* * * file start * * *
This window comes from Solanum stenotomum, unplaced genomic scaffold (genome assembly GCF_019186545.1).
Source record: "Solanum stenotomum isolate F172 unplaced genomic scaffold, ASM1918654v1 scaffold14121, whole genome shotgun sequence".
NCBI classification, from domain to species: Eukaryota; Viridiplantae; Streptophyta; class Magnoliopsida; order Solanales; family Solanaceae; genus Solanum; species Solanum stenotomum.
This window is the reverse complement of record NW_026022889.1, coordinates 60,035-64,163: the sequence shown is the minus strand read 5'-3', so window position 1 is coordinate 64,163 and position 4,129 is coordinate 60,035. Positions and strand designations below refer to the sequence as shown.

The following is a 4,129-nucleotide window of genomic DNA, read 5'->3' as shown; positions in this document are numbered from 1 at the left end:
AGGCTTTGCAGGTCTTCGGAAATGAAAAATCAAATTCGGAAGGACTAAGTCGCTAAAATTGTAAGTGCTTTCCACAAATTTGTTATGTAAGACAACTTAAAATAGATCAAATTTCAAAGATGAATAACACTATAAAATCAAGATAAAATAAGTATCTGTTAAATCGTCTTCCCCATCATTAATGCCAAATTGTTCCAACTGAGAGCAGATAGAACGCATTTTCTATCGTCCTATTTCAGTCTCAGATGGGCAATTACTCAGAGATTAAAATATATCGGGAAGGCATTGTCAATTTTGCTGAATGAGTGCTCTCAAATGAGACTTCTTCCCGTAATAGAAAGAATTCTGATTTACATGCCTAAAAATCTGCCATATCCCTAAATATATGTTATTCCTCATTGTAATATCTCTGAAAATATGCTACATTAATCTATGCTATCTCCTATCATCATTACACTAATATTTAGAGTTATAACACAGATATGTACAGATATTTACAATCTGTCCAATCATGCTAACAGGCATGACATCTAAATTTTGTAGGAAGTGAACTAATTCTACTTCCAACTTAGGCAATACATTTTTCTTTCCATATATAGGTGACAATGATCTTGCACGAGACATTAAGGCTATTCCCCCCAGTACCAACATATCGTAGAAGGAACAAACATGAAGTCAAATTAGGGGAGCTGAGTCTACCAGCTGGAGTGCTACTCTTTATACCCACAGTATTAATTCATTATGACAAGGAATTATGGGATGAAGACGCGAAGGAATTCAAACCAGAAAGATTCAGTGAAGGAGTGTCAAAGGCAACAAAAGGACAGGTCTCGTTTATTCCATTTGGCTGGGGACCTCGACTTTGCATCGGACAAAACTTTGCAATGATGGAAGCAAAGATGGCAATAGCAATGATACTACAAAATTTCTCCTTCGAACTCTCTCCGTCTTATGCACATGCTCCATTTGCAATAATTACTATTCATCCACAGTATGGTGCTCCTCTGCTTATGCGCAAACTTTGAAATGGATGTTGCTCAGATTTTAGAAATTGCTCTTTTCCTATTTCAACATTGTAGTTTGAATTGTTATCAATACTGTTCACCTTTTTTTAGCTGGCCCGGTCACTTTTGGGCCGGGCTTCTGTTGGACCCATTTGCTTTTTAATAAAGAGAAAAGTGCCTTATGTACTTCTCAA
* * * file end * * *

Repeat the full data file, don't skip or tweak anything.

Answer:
This window comes from Solanum stenotomum, unplaced genomic scaffold (genome assembly GCF_019186545.1).
Source record: "Solanum stenotomum isolate F172 unplaced genomic scaffold, ASM1918654v1 scaffold14121, whole genome shotgun sequence".
NCBI classification, from domain to species: Eukaryota; Viridiplantae; Streptophyta; class Magnoliopsida; order Solanales; family Solanaceae; genus Solanum; species Solanum stenotomum.
This window is the reverse complement of record NW_026022889.1, coordinates 60,035-64,163: the sequence shown is the minus strand read 5'-3', so window position 1 is coordinate 64,163 and position 4,129 is coordinate 60,035. Positions and strand designations below refer to the sequence as shown.

The following is a 4,129-nucleotide window of genomic DNA, read 5'->3' as shown; positions in this document are numbered from 1 at the left end:
AGGCTTTGCAGGTCTTCGGAAATGAAAAATCAAATTCGGAAGGACTAAGTCGCTAAAATTGTAAGTGCTTTCCACAAATTTGTTATGTAAGACAACTTAAAATAGATCAAATTTCAAAGATGAATAACACTATAAAATCAAGATAAAATAAGTATCTGTTAAATCGTCTTCCCCATCATTAATGCCAAATTGTTCCAACTGAGAGCAGATAGAACGCATTTTCTATCGTCCTATTTCAGTCTCAGATGGGCAATTACTCAGAGATTAAAATATATCGGGAAGGCATTGTCAATTTTGCTGAATGAGTGCTCTCAAATGAGACTTCTTCCCGTAATAGAAAGAATTCTGATTTACATGCCTAAAAATCTGCCATATCCCTAAATATATGTTATTCCTCATTGTAATATCTCTGAAAATATGCTACATTAATCTATGCTATCTCCTATCATCATTACACTAATATTTAGAGTTATAACACAGATATGTACAGATATTTACAATCTGTCCAATCATGCTAACAGGCATGACATCTAAATTTTGTAGGAAGTGAACTAATTCTACTTCCAACTTAGGCAATACATTTTTCTTTCCATATATAGGTGACAATGATCTTGCACGAGACATTAAGGCTATTCCCCCCAGTACCAACATATCGTAGAAGGAACAAACATGAAGTCAAATTAGGGGAGCTGAGTCTACCAGCTGGAGTGCTACTCTTTATACCCACAGTATTAATTCATTATGACAAGGAATTATGGGATGAAGACGCGAAGGAATTCAAACCAGAAAGATTCAGTGAAGGAGTGTCAAAGGCAACAAAAGGACAGGTCTCGTTTATTCCATTTGGCTGGGGACCTCGACTTTGCATCGGACAAAACTTTGCAATGATGGAAGCAAAGATGGCAATAGCAATGATACTACAAAATTTCTCCTTCGAACTCTCTCCGTCTTATGCACATGCTCCATTTGCAATAATTACTATTCATCCACAGTATGGTGCTCCTCTGCTTATGCGCAAACTTTGAAATGGATGTTGCTCAGATTTTAGAAATTGCTCTTTTCCTATTTCAACATTGTAGTTTGAATTGTTATCAATACTGTTCACCTTTTTTTAGCTGGCCCGGTCACTTTTGGGCCGGGCTTCTGTTGGACCCATTTGCTTTTTAATAAAGAGAAAAGTGCCTTATGTACTTCTCAA